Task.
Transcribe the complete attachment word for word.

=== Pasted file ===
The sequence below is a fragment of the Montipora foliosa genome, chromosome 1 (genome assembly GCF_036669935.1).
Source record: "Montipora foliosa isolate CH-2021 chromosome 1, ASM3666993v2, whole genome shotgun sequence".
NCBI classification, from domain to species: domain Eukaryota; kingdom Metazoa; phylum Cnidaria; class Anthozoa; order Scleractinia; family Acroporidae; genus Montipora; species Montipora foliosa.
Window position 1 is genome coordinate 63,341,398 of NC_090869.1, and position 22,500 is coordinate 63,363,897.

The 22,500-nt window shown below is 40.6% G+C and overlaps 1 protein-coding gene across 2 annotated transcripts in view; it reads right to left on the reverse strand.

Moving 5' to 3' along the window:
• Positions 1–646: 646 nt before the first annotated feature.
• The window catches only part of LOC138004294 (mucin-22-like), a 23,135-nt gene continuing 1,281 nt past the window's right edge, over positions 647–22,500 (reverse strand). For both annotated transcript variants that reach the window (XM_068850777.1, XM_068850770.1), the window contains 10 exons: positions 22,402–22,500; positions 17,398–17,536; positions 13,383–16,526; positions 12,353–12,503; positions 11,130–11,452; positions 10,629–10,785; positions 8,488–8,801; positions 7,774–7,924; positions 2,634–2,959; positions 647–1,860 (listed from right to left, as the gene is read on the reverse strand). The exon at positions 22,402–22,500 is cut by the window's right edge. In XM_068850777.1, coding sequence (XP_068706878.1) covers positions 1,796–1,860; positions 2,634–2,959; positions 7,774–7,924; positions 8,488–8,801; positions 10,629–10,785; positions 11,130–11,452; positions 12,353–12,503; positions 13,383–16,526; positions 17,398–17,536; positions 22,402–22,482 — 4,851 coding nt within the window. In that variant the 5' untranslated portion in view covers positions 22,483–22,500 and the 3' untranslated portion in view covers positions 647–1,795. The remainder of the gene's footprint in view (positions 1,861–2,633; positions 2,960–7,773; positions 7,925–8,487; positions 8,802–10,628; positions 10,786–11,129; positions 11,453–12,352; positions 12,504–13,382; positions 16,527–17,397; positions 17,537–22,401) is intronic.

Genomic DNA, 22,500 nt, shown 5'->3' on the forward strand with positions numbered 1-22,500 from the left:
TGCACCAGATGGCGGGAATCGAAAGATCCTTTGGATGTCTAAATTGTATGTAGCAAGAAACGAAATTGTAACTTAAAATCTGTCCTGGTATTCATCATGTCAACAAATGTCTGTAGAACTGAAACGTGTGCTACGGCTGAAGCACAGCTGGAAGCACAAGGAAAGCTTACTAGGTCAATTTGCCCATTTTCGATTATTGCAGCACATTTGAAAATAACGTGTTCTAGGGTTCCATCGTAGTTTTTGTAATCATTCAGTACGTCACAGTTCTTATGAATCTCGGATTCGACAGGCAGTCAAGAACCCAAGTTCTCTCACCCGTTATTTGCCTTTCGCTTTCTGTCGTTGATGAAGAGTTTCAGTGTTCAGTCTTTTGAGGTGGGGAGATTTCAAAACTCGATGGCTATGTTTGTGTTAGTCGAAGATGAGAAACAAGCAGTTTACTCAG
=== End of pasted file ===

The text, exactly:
The sequence below is a fragment of the Montipora foliosa genome, chromosome 1 (genome assembly GCF_036669935.1).
Source record: "Montipora foliosa isolate CH-2021 chromosome 1, ASM3666993v2, whole genome shotgun sequence".
NCBI classification, from domain to species: domain Eukaryota; kingdom Metazoa; phylum Cnidaria; class Anthozoa; order Scleractinia; family Acroporidae; genus Montipora; species Montipora foliosa.
Window position 1 is genome coordinate 63,341,398 of NC_090869.1, and position 22,500 is coordinate 63,363,897.

The 22,500-nt window shown below is 40.6% G+C and overlaps 1 protein-coding gene across 2 annotated transcripts in view; it reads right to left on the reverse strand.

Moving 5' to 3' along the window:
• Positions 1–646: 646 nt before the first annotated feature.
• The window catches only part of LOC138004294 (mucin-22-like), a 23,135-nt gene continuing 1,281 nt past the window's right edge, over positions 647–22,500 (reverse strand). For both annotated transcript variants that reach the window (XM_068850777.1, XM_068850770.1), the window contains 10 exons: positions 22,402–22,500; positions 17,398–17,536; positions 13,383–16,526; positions 12,353–12,503; positions 11,130–11,452; positions 10,629–10,785; positions 8,488–8,801; positions 7,774–7,924; positions 2,634–2,959; positions 647–1,860 (listed from right to left, as the gene is read on the reverse strand). The exon at positions 22,402–22,500 is cut by the window's right edge. In XM_068850777.1, coding sequence (XP_068706878.1) covers positions 1,796–1,860; positions 2,634–2,959; positions 7,774–7,924; positions 8,488–8,801; positions 10,629–10,785; positions 11,130–11,452; positions 12,353–12,503; positions 13,383–16,526; positions 17,398–17,536; positions 22,402–22,482 — 4,851 coding nt within the window. In that variant the 5' untranslated portion in view covers positions 22,483–22,500 and the 3' untranslated portion in view covers positions 647–1,795. The remainder of the gene's footprint in view (positions 1,861–2,633; positions 2,960–7,773; positions 7,925–8,487; positions 8,802–10,628; positions 10,786–11,129; positions 11,453–12,352; positions 12,504–13,382; positions 16,527–17,397; positions 17,537–22,401) is intronic.

Genomic DNA, 22,500 nt, shown 5'->3' on the forward strand with positions numbered 1-22,500 from the left:
TGCACCAGATGGCGGGAATCGAAAGATCCTTTGGATGTCTAAATTGTATGTAGCAAGAAACGAAATTGTAACTTAAAATCTGTCCTGGTATTCATCATGTCAACAAATGTCTGTAGAACTGAAACGTGTGCTACGGCTGAAGCACAGCTGGAAGCACAAGGAAAGCTTACTAGGTCAATTTGCCCATTTTCGATTATTGCAGCACATTTGAAAATAACGTGTTCTAGGGTTCCATCGTAGTTTTTGTAATCATTCAGTACGTCACAGTTCTTATGAATCTCGGATTCGACAGGCAGTCAAGAACCCAAGTTCTCTCACCCGTTATTTGCCTTTCGCTTTCTGTCGTTGATGAAGAGTTTCAGTGTTCAGTCTTTTGAGGTGGGGAGATTTCAAAACTCGATGGCTATGTTTGTGTTAGTCGAAGATGAGAAACAAGCAGTTTACTCAG